For the better part of 30 years I watched and wrote down the lives of an extraordinary pair of mute swans that nested on a reedy shore of a Highland loch. I became a part of their landscape. Both birds lived to be around 30 years old. I learned so much from them, and from their fellow travellers – the other creatures with which they shared their landscape. They both died within a couple of years of each other, and I could never quite sustain the same pitch of involvement with the birds that succeeded them. I also had three weeks in Alaska courtesy of BBC Radio 4: I got very close to grizzly bears and humpback whales and it changed my nature-writing life.
Music plays an important part of your life? Is this a nice way of relaxing?
I love music, especially jazz (I play a wee bit of jazz guitar), but also classical and folk, and I spent the ’60s trying to be Hank Marvin (it didn’t work out too well). Some of it is relaxation, but I still work quite hard at my guitar playing.
What’s your favourite food when out and about? Any culinary delights in your rucksack…?
I love venison casserole, in fact venison anything. And I could kill for a good plate of stovies. Seafood if I’m on the coast or the islands; there’s a wee shed at Crail harbour, and a slightly bigger shed at the Oban ferry terminal where the fresh crab rolls are something else. But anyone looking for culinary delights in my rucksack will go home empty handed. But once when I was out alone in Sidlaws as a teenager I met an old boy with a face the same colour as his boots. He asked me if I liked going alone, and did I know about the morale-booster pocket? I said yes, and no. So he showed me the morale-booster pocket in his rucksack – it was full of custard creams. So occasionally I take some custard creams, and sometimes a very small hipflask with a drop of Talisker or Highland Park within, just to drink to the health of the landscape.
Ochils, Grampians, Perthshire mountains, Cairngorms? Where’s your favourite haunt?
I have favourite moments rather than favourite haunts, but if I had to pin anywhere down, I suppose that over the years I have gone to Skye, Mull and the Speyside Cairngorms more than anywhere else beyond my immediate surroundings. That has never really changed. I like landscapes of grand gestures and these fit that category better than most.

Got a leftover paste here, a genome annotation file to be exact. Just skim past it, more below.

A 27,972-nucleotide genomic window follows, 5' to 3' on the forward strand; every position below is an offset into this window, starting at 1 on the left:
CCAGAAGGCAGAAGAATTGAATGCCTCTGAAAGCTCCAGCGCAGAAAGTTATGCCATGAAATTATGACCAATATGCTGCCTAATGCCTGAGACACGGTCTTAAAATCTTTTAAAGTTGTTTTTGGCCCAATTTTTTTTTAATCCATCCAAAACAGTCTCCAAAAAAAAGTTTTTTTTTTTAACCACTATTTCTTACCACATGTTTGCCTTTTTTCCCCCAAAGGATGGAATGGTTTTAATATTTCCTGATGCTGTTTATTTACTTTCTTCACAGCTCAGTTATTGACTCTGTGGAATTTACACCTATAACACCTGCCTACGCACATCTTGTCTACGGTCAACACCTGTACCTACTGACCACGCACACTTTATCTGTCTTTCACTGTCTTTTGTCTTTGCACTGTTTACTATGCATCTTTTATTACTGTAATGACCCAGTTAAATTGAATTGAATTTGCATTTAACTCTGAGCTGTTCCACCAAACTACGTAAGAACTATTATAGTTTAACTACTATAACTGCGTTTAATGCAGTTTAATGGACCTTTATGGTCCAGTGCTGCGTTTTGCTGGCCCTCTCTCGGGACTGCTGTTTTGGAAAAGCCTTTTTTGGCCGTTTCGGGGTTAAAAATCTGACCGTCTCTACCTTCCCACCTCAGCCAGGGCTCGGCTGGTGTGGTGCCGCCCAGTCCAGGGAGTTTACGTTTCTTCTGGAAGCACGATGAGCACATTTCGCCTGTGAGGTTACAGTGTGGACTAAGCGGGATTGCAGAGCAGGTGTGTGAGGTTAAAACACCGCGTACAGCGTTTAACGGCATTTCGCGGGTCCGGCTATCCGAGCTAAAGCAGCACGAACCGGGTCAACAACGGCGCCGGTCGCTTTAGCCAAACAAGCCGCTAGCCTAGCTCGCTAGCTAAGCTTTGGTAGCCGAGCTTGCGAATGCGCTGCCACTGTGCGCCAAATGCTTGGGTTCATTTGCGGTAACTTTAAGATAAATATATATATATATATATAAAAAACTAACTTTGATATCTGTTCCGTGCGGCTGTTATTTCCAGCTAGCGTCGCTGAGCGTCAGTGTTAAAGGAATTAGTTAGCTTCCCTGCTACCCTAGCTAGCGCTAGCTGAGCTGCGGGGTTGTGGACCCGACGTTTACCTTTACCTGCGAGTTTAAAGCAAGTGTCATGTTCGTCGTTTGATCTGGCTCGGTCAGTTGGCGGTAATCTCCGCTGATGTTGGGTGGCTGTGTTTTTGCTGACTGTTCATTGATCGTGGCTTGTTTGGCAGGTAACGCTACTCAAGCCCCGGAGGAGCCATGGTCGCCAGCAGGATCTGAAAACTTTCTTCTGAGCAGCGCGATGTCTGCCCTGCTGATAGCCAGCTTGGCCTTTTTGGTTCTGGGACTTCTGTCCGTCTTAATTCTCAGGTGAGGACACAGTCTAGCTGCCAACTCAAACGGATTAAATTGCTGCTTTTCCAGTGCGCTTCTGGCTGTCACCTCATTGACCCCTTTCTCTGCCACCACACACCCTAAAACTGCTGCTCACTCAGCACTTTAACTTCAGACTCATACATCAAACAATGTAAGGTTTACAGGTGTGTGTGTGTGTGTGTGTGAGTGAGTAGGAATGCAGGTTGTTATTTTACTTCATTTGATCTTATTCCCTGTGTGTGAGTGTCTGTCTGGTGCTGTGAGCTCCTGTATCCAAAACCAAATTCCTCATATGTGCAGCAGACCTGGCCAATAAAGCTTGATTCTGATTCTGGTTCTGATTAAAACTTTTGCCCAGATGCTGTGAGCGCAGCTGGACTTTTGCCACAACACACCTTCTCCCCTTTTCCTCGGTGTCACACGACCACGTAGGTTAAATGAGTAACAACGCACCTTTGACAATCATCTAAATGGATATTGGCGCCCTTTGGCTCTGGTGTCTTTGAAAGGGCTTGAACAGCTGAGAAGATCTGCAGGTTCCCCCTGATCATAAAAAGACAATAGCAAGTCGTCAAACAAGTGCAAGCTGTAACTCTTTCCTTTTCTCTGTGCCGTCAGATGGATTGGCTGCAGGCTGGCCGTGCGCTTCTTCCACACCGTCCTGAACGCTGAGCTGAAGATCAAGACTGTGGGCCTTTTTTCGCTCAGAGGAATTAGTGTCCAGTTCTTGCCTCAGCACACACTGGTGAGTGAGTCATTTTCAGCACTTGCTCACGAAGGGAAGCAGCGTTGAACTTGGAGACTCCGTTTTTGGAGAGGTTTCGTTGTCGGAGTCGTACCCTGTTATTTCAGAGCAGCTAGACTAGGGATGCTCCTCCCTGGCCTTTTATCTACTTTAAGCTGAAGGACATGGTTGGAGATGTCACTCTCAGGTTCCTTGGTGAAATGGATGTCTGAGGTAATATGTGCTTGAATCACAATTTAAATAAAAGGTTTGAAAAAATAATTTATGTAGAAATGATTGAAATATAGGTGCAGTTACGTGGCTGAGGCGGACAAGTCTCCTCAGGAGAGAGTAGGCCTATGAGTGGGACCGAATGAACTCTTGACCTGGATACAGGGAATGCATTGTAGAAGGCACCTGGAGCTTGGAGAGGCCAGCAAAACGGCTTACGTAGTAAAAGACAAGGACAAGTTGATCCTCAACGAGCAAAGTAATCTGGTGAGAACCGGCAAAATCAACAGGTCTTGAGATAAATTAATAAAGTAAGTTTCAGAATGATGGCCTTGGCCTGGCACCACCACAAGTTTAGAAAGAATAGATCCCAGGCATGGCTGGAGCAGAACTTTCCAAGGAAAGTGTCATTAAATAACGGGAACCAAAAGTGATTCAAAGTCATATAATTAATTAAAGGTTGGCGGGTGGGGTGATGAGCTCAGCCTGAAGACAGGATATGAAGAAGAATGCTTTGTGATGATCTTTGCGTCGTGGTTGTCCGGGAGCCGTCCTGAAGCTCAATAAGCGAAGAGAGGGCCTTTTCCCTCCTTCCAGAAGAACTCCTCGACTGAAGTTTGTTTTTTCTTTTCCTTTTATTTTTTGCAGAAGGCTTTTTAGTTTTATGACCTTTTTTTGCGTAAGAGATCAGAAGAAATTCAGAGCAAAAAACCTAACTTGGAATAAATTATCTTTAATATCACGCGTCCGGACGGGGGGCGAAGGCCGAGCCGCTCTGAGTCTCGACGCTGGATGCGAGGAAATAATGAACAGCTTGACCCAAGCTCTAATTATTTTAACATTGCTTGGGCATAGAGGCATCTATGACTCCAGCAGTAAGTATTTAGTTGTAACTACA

If you had to be marooned on a Scottish island of choice, which one and why?
I imagine you’re ruling out Skye, given that it has a bridge? I have often thought that I could easily live on the west coast of Mull, somewhere like Kilninian. If you were envisaging something a little less populated, or even unpopulated, I was entranced by Pabay in the Western Isles a few years ago. Why? In both cases, the raw beauty of the place.
Are there any young up-and-coming nature writers about?
If there are let’s run them out of the country! Seriously, I don’t really have my finger on the pulse of who’s coming along behind. I did recently read a proof copy of a forthcoming first book about Morecambe Bay called The Gathering Tide by Karen Lloyd, and was very impressed by some of the writing in that. She studied under Kathleen Jamie at Stirling University, and it shows. But I’m not sure that nature writing is ideally a young person’s field. The required stillness gets in the way, and you tend to learn that with the years.
Ideal scenario after a hard day in the hills?
A cool beer by a warm pub fire, a drive on empty roads through moonlit mountains with a generous dram of a good whisky (see above) and good food at the end of it. Is that enough cliches for you…?
Any advice for someone who’d like to embark on a career writing about and learning about wildlife?
Oh no, I hate this question! You really, really have to want it. You have to be prepared to put up with a lot of your own company. You have to accept that the chances of making anything like a reasonable living at it are not high, but perversely, doing it full time is the only way to be the best nature writer you can be. If you have that in your locker, then the non-financial rewards can be immense. I knew none of that when I started out.
If you weren’t doing what you’re doing now, what would you want to be doing? That is, which other profession?
Jazz guitarist, architect, painter maybe (the obstacle in the way of the last two is a serious lack of drawing ability).
I’m stuck at a desk in front of a PC. Your office is the great outdoors. You must feel somewhat lucky and privileged.
I never thought of wild landscape as “office”! And bear in mind that it’s where the raw material is, and although I try and make as many notes as I can while I’m out there, I still have to do the actual writing of the actual books and articles within four walls, and (alas!) on a computer. But lucky and privileged – yes, absolutely, both of these things.
Lastly what is your maxim in life?
I stole it from the American architect Frank Lloyd Wright: I do believe in God but I spell it Nature.
You can read a selection of Jim’s wildlife columns online here, and each month in The Scots Magazine.